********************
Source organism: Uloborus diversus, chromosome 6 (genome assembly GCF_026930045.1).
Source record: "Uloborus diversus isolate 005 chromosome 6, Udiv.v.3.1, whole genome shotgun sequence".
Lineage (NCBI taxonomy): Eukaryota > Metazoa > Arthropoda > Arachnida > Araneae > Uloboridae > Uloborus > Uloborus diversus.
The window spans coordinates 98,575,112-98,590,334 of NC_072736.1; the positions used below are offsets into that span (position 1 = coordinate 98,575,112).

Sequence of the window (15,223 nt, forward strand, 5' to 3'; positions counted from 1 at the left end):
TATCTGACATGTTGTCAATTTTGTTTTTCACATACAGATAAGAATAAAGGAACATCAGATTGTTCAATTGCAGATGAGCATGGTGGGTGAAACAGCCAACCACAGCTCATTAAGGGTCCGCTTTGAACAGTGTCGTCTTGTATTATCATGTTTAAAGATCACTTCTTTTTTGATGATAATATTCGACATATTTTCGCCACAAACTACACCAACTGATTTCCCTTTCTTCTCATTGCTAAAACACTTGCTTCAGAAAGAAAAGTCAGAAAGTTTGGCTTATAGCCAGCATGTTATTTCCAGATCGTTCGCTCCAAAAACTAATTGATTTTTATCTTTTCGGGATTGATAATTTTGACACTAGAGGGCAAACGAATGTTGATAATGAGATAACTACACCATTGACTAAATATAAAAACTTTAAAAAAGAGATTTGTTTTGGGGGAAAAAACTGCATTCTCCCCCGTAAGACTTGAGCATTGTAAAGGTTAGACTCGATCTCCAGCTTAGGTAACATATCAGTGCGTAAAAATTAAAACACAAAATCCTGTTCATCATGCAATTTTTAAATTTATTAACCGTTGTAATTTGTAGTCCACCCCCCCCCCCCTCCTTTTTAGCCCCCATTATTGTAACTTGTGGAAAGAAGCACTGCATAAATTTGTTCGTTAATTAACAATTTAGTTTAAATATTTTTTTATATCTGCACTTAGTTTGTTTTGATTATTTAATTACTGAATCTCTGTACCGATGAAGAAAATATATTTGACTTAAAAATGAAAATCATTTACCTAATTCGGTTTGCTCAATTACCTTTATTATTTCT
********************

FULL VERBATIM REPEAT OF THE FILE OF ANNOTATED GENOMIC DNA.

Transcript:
Source organism: Uloborus diversus, chromosome 6 (genome assembly GCF_026930045.1).
Source record: "Uloborus diversus isolate 005 chromosome 6, Udiv.v.3.1, whole genome shotgun sequence".
Lineage (NCBI taxonomy): Eukaryota > Metazoa > Arthropoda > Arachnida > Araneae > Uloboridae > Uloborus > Uloborus diversus.
The window spans coordinates 98,575,112-98,590,334 of NC_072736.1; the positions used below are offsets into that span (position 1 = coordinate 98,575,112).

Sequence of the window (15,223 nt, forward strand, 5' to 3'; positions counted from 1 at the left end):
TATCTGACATGTTGTCAATTTTGTTTTTCACATACAGATAAGAATAAAGGAACATCAGATTGTTCAATTGCAGATGAGCATGGTGGGTGAAACAGCCAACCACAGCTCATTAAGGGTCCGCTTTGAACAGTGTCGTCTTGTATTATCATGTTTAAAGATCACTTCTTTTTTGATGATAATATTCGACATATTTTCGCCACAAACTACACCAACTGATTTCCCTTTCTTCTCATTGCTAAAACACTTGCTTCAGAAAGAAAAGTCAGAAAGTTTGGCTTATAGCCAGCATGTTATTTCCAGATCGTTCGCTCCAAAAACTAATTGATTTTTATCTTTTCGGGATTGATAATTTTGACACTAGAGGGCAAACGAATGTTGATAATGAGATAACTACACCATTGACTAAATATAAAAACTTTAAAAAAGAGATTTGTTTTGGGGGAAAAAACTGCATTCTCCCCCGTAAGACTTGAGCATTGTAAAGGTTAGACTCGATCTCCAGCTTAGGTAACATATCAGTGCGTAAAAATTAAAACACAAAATCCTGTTCATCATGCAATTTTTAAATTTATTAACCGTTGTAATTTGTAGTCCACCCCCCCCCCCCTCCTTTTTAGCCCCCATTATTGTAACTTGTGGAAAGAAGCACTGCATAAATTTGTTCGTTAATTAACAATTTAGTTTAAATATTTTTTTATATCTGCACTTAGTTTGTTTTGATTATTTAATTACTGAATCTCTGTACCGATGAAGAAAATATATTTGACTTAAAAATGAAAATCATTTACCTAATTCGGTTTGCTCAATTACCTTTATTATTTCT